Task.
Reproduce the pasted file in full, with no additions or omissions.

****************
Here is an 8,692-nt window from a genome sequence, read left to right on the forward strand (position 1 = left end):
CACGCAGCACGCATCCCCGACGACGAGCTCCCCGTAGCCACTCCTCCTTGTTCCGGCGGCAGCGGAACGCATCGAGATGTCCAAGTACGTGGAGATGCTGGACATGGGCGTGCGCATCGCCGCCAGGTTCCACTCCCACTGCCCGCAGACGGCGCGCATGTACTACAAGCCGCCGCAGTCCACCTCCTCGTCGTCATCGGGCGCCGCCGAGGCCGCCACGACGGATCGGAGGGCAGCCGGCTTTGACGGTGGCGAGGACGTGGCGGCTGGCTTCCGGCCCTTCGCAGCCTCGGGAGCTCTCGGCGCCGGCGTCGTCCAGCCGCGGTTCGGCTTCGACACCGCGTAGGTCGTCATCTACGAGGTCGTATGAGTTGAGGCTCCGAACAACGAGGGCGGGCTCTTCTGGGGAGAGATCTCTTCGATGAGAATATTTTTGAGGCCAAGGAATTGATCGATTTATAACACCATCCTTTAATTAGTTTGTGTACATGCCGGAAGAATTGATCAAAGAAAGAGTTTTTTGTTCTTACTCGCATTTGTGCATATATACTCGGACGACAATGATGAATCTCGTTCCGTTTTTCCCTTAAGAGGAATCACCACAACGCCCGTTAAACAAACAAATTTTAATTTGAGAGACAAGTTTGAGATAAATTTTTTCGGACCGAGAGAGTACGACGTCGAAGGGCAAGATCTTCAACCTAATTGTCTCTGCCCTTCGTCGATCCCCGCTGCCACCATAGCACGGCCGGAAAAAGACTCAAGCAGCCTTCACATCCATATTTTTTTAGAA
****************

Here is an 8,692-nt window from a genome sequence, read left to right on the forward strand (position 1 = left end):
CACGCAGCACGCATCCCCGACGACGAGCTCCCCGTAGCCACTCCTCCTTGTTCCGGCGGCAGCGGAACGCATCGAGATGTCCAAGTACGTGGAGATGCTGGACATGGGCGTGCGCATCGCCGCCAGGTTCCACTCCCACTGCCCGCAGACGGCGCGCATGTACTACAAGCCGCCGCAGTCCACCTCCTCGTCGTCATCGGGCGCCGCCGAGGCCGCCACGACGGATCGGAGGGCAGCCGGCTTTGACGGTGGCGAGGACGTGGCGGCTGGCTTCCGGCCCTTCGCAGCCTCGGGAGCTCTCGGCGCCGGCGTCGTCCAGCCGCGGTTCGGCTTCGACACCGCGTAGGTCGTCATCTACGAGGTCGTATGAGTTGAGGCTCCGAACAACGAGGGCGGGCTCTTCTGGGGAGAGATCTCTTCGATGAGAATATTTTTGAGGCCAAGGAATTGATCGATTTATAACACCATCCTTTAATTAGTTTGTGTACATGCCGGAAGAATTGATCAAAGAAAGAGTTTTTTGTTCTTACTCGCATTTGTGCATATATACTCGGACGACAATGATGAATCTCGTTCCGTTTTTCCCTTAAGAGGAATCACCACAACGCCCGTTAAACAAACAAATTTTAATTTGAGAGACAAGTTTGAGATAAATTTTTTCGGACCGAGAGAGTACGACGTCGAAGGGCAAGATCTTCAACCTAATTGTCTCTGCCCTTCGTCGATCCCCGCTGCCACCATAGCACGGCCGGAAAAAGACTCAAGCAGCCTTCACATCCATATTTTTTTAGAA